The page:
Scores of Barbadians took to the streets of Bridgetown on Saturday to protest and lodge their objections to the proposed Cybercrime Bill 2024.
The march, which began just after 10 a.m. on the outskirts of Kensington Oval, made its way through the heart of The City and concluded at Independence Square, where a number of people spoke about their various concerns on the bill, which mostly centred around their fears that it will encroach on their freedom of speech.
One of the day’s speakers, veteran trade unionist and former opposition senator Caswell Franklyn, stated that while some aspects of the bill were positive in his opinion, some of the vague language in the legislation, which refers to embarrassment, insult, humiliation, and other terms, should be of great concern to those who believe in a free society.
“We want to bring the people’s attention to the draconian measures that parliament is about to put in place to deal with people who post things on the internet. You know you can be punished and sent to jail for up to seven years, and pay a fine of $70 000 or both, if you say something that hurts somebody’s feelings, if it is true.
“That is contrary to our law, that is contrary to how we behave. If you say something about some person, no matter how bad it is, if it is true, it is not defamation, but this bill is saying to you, that whether you are telling the truth or not, you can be prosecuted because you hurt somebody’s feelings,” he explained.
Previously, newly appointed Minister of Industry, Innovation, Science, and Technology Marsha Caddle defended the government’s new Cybercrime Bill, claiming that its goal is not to restrict general free speech, but rather to reduce the number of defamatory attacks and bullying online.
During last Monday’s Down to Brass Tacks radio programme on Voice of Barbados, she denied that the government is seeking to muzzle public criticism, but instead was aiming to combat defamatory attacks carried out online.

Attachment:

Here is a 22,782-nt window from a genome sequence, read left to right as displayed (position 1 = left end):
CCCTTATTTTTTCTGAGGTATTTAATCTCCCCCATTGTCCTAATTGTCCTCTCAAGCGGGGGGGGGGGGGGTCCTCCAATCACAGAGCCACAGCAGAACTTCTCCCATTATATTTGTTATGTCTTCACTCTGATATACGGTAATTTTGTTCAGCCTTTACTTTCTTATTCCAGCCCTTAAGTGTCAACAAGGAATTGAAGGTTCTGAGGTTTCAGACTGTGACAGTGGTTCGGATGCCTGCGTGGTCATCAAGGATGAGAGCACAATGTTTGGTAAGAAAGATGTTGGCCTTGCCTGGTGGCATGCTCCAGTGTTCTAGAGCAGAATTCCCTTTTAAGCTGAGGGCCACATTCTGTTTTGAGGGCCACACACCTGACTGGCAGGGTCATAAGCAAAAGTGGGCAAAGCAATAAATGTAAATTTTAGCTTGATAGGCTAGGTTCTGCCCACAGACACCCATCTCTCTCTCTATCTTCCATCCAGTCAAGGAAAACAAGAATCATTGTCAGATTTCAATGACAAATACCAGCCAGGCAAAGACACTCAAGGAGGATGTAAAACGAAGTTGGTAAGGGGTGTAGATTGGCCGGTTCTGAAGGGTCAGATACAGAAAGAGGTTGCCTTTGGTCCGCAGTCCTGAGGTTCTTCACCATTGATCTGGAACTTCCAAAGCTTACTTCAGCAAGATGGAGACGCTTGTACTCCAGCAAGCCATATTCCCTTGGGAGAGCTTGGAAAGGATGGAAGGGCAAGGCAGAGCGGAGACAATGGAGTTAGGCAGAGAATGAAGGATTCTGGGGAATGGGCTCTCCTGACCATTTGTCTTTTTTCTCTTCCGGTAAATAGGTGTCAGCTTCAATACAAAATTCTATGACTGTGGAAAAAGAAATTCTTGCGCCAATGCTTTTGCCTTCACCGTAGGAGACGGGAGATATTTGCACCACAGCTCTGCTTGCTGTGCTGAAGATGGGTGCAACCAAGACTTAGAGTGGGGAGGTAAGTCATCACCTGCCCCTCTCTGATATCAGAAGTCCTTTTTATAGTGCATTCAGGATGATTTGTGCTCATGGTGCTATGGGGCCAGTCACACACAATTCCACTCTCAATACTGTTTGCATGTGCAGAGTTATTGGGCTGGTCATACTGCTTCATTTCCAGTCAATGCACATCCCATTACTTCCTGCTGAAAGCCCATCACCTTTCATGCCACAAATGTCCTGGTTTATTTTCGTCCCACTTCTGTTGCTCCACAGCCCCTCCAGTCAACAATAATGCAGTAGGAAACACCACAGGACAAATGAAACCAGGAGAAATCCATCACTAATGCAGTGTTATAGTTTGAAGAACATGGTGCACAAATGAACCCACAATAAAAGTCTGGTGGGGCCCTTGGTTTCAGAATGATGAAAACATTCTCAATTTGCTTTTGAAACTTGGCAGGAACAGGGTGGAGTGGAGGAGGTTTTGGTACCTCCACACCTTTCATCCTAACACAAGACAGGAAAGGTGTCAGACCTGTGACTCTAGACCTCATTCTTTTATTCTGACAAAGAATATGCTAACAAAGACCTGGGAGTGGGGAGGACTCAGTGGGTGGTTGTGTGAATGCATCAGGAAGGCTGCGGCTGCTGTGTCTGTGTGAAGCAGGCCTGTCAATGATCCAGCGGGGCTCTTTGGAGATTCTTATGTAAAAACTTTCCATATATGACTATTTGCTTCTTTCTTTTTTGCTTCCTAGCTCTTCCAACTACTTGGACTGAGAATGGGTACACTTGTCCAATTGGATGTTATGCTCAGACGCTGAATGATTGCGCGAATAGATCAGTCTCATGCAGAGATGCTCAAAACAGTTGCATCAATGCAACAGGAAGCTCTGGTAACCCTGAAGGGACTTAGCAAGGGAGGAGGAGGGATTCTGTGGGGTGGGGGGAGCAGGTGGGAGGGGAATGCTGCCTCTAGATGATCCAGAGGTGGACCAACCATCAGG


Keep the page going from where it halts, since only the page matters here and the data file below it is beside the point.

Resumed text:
She said: “Defamation under this legislation carries the same burden of proof, carries the same test of law, as defamation in any other context. Why was a Computer Misuse Act, or a Cybercrime Bill necessary? It is because more and more, the way that people publish, the way that people communicate, is not simply by standing in the street and yelling profanities about somebody. It is not simply by creating a poster and putting it on a telephone pole. More and more, the majority of the communication in which people engage is online.
“There is nothing that would be considered defamation in tech, in speech, that is not considered defamation under this law. In other words, if you would not be allowed to call in on this programme and say something about [host] David Ellis, or say something about some public personality, or some private individual, then you cannot publish it online. This Act just makes reference to the place that the defamation is taking place.”
Franklyn, however, pushed back on langage of the bill, stating that the present administration, in his view, was benefiting greatly from their use of social media before 2018, and as such, should not seek to punish those who use social media as their opposition platform to government policy.
“The government that is in power now, they used social media to great effect when they were in opposition to oust the last party, and now they are saying to us, that what [they] did, is a criminal offence now. No way I can sit down and sit idly by.”